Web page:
An investigation into the possible need for reform of the examinership process in Ireland
Mc Dermott, Andrew
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Since the recession began there has been a reduced credit flow in this country. As a result many companies have found themselves insolvent. For viable companies there is an option available called examinership. This process provides a company with court protection from its creditors for a limited period. During this period the company will receive new investment and restructure. This involves the company being given the opportunity to significantly reduce its debts. In return for the writing down of the company’s debts, their creditors will receive a dividend which is funded by this new investment. This legislation was enacted in 1990 to prevent the collapse of the Goodman group. This legislation was rushed into law and amendments had to be made in 1999 to rectify problematic issues with the original legislation. However many issues still remain with this legislation. It has been described by many as too expensive and inaccessible for small companies. This thesis aims to discover whether there is a need for reform of the current legislation. It is important in recessionary times that there is an appropriate mechanism in place to help viable companies in financial difficulty to survive. This will aid in the recovery of the economy and the protection of jobs. This thesis will investigate the issues associated with the current examinership process and also how these issues may be rectified. Practitioners in this area were asked to give their opinions on the issues identified and also if they could suggest any further improvements to this process. The research found that there may not be a need for reform; however there are minor amendments that may be required. Such as a further extension to the period of court protection for large and more complex companies. The research discovered that judges consider the number of employees a company has when deciding on a company’s application for examinership even though this is not outlined in the legislation. This should not be a factor as every job is important and every job saved could save the government €14,000 per annum. Additionally the legislation makes it impossible for SME’s to enter the process due to the high costs. Holding cases in the Circuit Court would significantly reduce these costs and make the process accessible to SME’s. This research also found that the current alternatives are inadequate and can be only used in certain circumstances.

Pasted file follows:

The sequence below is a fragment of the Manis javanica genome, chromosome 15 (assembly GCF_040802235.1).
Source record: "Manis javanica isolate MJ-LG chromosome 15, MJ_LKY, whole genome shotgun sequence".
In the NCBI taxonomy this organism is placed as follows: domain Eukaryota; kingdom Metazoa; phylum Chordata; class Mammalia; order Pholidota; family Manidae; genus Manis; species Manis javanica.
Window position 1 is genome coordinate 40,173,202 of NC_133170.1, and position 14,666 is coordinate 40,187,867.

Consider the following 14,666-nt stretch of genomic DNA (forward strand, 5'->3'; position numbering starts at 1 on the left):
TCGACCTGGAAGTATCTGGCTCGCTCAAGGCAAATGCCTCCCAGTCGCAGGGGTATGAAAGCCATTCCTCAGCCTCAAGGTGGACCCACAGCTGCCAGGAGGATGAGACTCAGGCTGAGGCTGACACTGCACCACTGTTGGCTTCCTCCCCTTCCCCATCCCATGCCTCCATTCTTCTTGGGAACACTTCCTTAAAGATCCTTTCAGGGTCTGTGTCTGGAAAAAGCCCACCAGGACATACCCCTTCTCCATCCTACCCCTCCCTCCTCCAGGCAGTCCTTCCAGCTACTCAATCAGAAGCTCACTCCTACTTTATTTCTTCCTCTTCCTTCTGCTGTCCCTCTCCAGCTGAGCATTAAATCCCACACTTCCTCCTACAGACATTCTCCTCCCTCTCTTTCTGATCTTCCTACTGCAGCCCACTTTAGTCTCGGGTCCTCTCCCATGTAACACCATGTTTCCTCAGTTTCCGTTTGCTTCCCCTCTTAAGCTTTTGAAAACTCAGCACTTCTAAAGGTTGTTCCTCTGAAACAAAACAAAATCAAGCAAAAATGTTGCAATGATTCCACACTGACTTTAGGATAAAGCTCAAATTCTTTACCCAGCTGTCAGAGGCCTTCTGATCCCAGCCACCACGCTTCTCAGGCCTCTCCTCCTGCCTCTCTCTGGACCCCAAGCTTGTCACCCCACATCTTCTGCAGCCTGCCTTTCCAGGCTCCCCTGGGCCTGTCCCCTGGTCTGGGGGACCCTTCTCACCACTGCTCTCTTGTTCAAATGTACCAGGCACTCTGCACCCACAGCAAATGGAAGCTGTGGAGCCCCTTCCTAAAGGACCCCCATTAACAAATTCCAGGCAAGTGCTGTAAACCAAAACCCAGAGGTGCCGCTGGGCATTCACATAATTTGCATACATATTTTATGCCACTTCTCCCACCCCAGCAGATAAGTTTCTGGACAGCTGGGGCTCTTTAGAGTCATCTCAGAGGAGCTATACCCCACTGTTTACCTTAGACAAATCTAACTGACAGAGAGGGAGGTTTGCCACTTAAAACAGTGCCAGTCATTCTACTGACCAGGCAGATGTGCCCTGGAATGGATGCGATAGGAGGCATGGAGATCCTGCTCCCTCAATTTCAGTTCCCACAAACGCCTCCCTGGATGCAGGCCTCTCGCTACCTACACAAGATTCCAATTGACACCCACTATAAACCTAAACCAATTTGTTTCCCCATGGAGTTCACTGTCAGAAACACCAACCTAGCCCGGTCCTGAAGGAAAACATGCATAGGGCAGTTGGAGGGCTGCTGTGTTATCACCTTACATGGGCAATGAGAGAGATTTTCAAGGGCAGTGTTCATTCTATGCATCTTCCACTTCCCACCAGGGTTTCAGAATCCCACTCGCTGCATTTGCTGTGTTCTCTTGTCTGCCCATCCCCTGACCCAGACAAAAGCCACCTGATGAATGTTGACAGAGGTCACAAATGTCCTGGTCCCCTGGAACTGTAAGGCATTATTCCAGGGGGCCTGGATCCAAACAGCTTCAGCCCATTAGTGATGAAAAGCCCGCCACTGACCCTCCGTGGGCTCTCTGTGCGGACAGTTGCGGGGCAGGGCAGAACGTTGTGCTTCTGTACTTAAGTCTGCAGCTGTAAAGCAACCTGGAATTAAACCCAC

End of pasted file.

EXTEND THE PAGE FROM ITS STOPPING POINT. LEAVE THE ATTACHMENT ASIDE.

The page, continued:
- Theses - Business LYIT 
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